Team:Linkoping Sweden/Model




    Modelling in systems biology provides a tool for research. Modelling helps researchers to process, make sense of large amounts of data and also test different hypotheses. Hence, a model can save much time and money since it makes it possible to test and compare different hypotheses before one starts doing laboratory work.

    Our goal with the project and the model is to investigate the folding process and the necessity of the chaperone GroES. Our hypothesis is that GroES has a function on its own where it can interact with the substrate by holding it, thus preventing it to misfold, also called Holdase effect. This hypothesis is based on the work of our supervisor Per Hammarström [1]. But, the folding process is complex with many known and unknown variables that are incredibly difficult to test in the lab. Therefore the main objective was to find the optimal conditions for maximal protein production in E.coli. To do this, we implemented the model of LiU iGEM 2017 and developed it further. The model was made in MATLAB and ordinary differential equations (ODEs) was implemented. The model contains a translation of FoldEco, which is a model created by Evan T. Powers, David L. Powers and Lila M. Gierasch [2].

    Our Model

    The FoldEco model was adjusted by adding reactions that describe our hypothesis. We have added two reactions between Unfolded (U) and GroES, see figure above. By doing so, we give GroES the possibility to have a holdase effect. To see if it even would be worth trying to increase the amount of natively folded proteins with GroES, we created three different types of theoretical protein profile, the result is shown below in figure 1.

    Our model and protein profiles can be found here: Our Model and Protein Profiles

    Figure 1.
    The first (blue) being a protein that would be prone to both misfolding and aggregation. The second (orange) would be easier to fold but still prone to aggregation. Lastly, we created a protein profile which was neither prone to misfolding nor aggregation (green)

    Figure 2.
    Describes the relationship between an increased GroES concentration and the GroES-Substrate releasing rate factor for the three different protein profiles.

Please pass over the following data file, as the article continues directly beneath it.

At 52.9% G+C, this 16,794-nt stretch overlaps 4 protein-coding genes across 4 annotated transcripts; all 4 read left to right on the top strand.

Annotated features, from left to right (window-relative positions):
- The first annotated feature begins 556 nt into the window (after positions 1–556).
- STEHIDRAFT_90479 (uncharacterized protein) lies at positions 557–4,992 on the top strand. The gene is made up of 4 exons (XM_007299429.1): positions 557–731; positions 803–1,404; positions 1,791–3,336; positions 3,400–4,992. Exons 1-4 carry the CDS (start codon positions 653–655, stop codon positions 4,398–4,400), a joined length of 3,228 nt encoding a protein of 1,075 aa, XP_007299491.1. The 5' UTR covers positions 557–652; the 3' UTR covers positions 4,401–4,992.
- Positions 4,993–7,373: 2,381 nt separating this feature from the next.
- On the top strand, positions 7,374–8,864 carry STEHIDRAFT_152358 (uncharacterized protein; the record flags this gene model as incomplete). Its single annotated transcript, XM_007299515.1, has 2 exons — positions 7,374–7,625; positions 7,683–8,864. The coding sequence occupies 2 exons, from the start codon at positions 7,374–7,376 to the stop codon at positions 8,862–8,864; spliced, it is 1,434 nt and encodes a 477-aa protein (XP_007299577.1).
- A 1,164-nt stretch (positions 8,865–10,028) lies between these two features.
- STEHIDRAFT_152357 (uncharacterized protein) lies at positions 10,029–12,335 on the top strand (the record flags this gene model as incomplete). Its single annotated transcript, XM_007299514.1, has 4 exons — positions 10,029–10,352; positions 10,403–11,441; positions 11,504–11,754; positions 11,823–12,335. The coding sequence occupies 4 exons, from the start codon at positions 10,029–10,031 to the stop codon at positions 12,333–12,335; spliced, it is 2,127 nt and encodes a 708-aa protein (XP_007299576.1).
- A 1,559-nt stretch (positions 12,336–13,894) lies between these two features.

Since we did not have any data on the rate at which GroES could bind and release the substrate, a wide range of the release rate was tested. As the hypothetical holdase effect is described by the release rate of the substrate, we only concerned ourselves with decreasing the releasing rate factor. This is indicated by the arrow from GroES to the unfolded state, which is shown in the simplified picture of our model above.
    In figure 2, above, we can see how the three different theoretical proteins natively folded state concentration changes over an increasing holdase effect. The differences in concentration that could be correctly folded between the proteins were satisfying enough to proceed.

    Figure 3.
    Describes the relationship between the yield of native substrate an the GroES-Substrate releasing rate factor for the three different protein profiles.

    By optimising the addition of GroES concentration that would give the largest yield for a given releasing rate factor, see figure 3, we can see that the misfolding prone protein would need additional GroES at a lower releasing rate factor than for the other two proteins. Compared to the aggregation prone proteins, the non-aggregation prone protein shows no positive response together with additional GroES. The yields plotted in figure 3 suggests that for low holdase effects, an addition of GroES would not result in any improvement. However, as the holdase effect increases, an improvement of the yields begin for the aggregation prone proteins. The improvement continues until it reaches a maximum, then starts to decline.

    How valid are these results?

    The first question one might ask oneself is if the concentration added to the system is within reasonable ratios relative to the initial concentrations. A study has shown that during stress in E.coli induced by heat shock, GroES concentrations can rise from 1.9µM to 4.7µM[3]. FoldEco uses an initial concentration of GroES that is 35µM. However, this is of the monomeric component of GroES and in E.coli, GroES consists of 7 subunits. An increase of mostly between 30µM and 120µM relative to 35µM could be interpreted as a reasonable amount. In addition, the yield is not too dramatic either, but a 30% increase of a protein that is hard to fold and prone to aggregation is something that could be beneficial for a range of reasons.

    What does this tell us?

    The holdase effect of GroES is unknown, but a potential holdase effect has been implemented in the model. When testing the model we have seen that the more the protein is prone to aggregation and difficult to fold the greater the ability GroES has to possibly have a positive effect. If the protein is easy to fold and is not an aggregation prone protein, the model shows that GroES does not have any positive effect and does not help the protein to fold but rather hinders it. In summary, the model suggests that GroES would have the ability to interact with proteins that are prone to misfold. This is also a suggestion in our laboratory experiments and results, see Project → Demonstrate


    [1] Transient conformational remodeling of folding proteins by GroES—individually and in concert with GroEL Moparthi SB, Sjölander D, Villebeck L, Jonsson BH, Hammarström P, Carlsson C. (2014) J Chem Biol Jan 7(1):1-15

    [2] Evan t. Powers, David L. Powers and Lila M. Gierasch (2012) FoldEco: A Model for Proteostasis in E.coli.

    [3]Neidhardt FC, VanBogelen RA (1987) Heat shock response. In: Neidhardt FC, Ingraham JL, Low KB, Magasanik B, Schaechter M, Umbarger HE (eds) Escherichia coli and Salmonella typhimurium: cellular and molecular biology. American Society for Microbiology, Washington, DC, pp 1334–1345